On Twitter, Mr. Bondy is urging Rep. Adam B. Schiff, California Democrat and chairman of the intelligence committee, to hear his client’s allegations.

“I read Rep. Nunes’ remarks with close care,” he told The Washington Times on Sunday. “I remind him that, in addition to a free press, one of the cornerstones of our democracy is that a person is presumed innocent unless and until — if ever — they are proven guilty by proof beyond a reasonable doubt. Mr. Parnas has been charged in New York with Federal Election Act violations, and his indictment is not a conviction.”

CNN was also the conduit for another Parnas allegation.

The network reported that Mr. Parnas has told friends that when he attended a White House Hanukkah party with Mr. Giuliani, they huddled with the president privately. Mr. Trump gave Mr. Parnas instructions for a secret mission to find material on Mr. Biden.

Mr. Giuliani told Fox News’ Ed Henry that such a meeting never happened.

He said that he, Mr. Parnas and his business partner, Igor Fruman, posed for a one-minute photo with the president and walked away.

“He has said a few things lately that are completely untrue and provably untrue,” Mr. Giuliani said. “I don’t know what he’s doing. He claims we had a meeting with the president at the Hanukkah party, in December 2018. Someone should remind Lev that there were five witnesses including his good friend, Igor Fruman, who all say categorically untrue. Provably by records. He’s trying to make himself very important. … We never had that meeting with the president. He just made it up.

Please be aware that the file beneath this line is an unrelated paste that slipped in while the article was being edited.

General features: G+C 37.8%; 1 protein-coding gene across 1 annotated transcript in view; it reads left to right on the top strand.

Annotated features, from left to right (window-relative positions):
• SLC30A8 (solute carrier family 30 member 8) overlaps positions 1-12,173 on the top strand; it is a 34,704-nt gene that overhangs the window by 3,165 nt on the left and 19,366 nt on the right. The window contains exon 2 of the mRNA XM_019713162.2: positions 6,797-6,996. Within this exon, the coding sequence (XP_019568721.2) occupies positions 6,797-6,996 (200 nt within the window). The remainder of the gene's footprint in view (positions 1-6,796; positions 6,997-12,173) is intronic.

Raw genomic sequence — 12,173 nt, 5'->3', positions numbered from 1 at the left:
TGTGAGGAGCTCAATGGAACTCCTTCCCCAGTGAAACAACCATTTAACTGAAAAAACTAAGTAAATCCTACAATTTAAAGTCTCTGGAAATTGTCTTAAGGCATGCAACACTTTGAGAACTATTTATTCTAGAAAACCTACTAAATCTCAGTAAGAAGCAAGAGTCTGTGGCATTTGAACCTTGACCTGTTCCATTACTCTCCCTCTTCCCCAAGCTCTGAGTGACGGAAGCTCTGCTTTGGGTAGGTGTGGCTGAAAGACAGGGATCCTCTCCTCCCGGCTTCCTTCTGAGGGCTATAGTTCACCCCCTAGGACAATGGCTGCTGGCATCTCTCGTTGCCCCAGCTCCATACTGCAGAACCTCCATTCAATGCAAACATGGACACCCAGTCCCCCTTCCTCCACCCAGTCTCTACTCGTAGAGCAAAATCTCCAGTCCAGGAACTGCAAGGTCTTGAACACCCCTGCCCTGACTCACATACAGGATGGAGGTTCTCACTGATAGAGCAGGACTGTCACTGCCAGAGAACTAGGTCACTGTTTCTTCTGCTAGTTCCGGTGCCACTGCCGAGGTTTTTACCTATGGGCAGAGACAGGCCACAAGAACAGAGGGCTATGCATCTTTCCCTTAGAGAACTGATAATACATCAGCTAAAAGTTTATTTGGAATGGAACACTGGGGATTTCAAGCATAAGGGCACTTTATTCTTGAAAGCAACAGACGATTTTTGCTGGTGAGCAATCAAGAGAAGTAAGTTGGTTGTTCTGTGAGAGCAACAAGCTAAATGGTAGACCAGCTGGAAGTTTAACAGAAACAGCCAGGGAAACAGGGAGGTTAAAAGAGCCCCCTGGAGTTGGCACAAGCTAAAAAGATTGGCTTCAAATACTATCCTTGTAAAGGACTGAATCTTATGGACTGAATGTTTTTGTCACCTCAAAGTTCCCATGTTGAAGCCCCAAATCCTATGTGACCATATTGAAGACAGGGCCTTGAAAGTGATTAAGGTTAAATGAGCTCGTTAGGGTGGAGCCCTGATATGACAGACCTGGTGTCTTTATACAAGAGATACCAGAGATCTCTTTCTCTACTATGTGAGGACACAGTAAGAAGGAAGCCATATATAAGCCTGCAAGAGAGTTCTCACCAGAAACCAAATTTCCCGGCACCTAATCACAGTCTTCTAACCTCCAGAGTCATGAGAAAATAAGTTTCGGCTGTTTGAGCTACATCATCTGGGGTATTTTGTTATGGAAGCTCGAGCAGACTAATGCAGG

“I introduced the two of them to the president,” he said.

“What he said was, we had a long private meeting in which the president instructed him to do things. False. Untrue. … His lawyer makes these comments that are not only untrue, they are provably untrue. … He’s getting very poor counsel.”

An Oct. 10 indictment in Manhattan charges that Mr. Parnas, Mr. Fruman and two others made sizable campaign contributions in 2018 under a fake company name to hide themselves as the real donors.

Their overall goal was to gain access to politicians who might be able to help their business ventures.

“As alleged in the indictment, the defendants broke the law to gain political influence while avoiding disclosure of who was actually making the donations and where the money was coming from,” said U.S. Attorney Geoffrey S. Berman. “They sought political influence not only to advance their own financial interests but to advance the political interests of at least one foreign official — a Ukrainian government official who sought the dismissal of the U.S. ambassador to Ukraine.”

Mr. Parnas and Mr. Fruman have pleaded not guilty.

NBC News identified the official as former Ukraine chief prosecutor Yuriy Lutsenko.

Mr. Trump fired the ambassador, Marie Yovanovitch, in May.

• Rowan Scarborough can be reached at rscarborough@washingtontimes.com.